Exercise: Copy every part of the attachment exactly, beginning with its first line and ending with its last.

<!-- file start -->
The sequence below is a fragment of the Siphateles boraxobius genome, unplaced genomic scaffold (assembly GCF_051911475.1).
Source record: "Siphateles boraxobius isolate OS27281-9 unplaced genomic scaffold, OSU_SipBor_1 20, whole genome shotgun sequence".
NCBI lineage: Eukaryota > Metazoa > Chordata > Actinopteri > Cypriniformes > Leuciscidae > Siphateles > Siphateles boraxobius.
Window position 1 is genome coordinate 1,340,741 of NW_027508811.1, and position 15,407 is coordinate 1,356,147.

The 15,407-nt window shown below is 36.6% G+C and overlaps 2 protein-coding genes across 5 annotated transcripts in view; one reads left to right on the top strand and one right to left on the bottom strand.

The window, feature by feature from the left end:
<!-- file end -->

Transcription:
The sequence below is a fragment of the Siphateles boraxobius genome, unplaced genomic scaffold (assembly GCF_051911475.1).
Source record: "Siphateles boraxobius isolate OS27281-9 unplaced genomic scaffold, OSU_SipBor_1 20, whole genome shotgun sequence".
NCBI lineage: Eukaryota > Metazoa > Chordata > Actinopteri > Cypriniformes > Leuciscidae > Siphateles > Siphateles boraxobius.
Window position 1 is genome coordinate 1,340,741 of NW_027508811.1, and position 15,407 is coordinate 1,356,147.

The 15,407-nt window shown below is 36.6% G+C and overlaps 2 protein-coding genes across 5 annotated transcripts in view; one reads left to right on the top strand and one right to left on the bottom strand.

The window, feature by feature from the left end: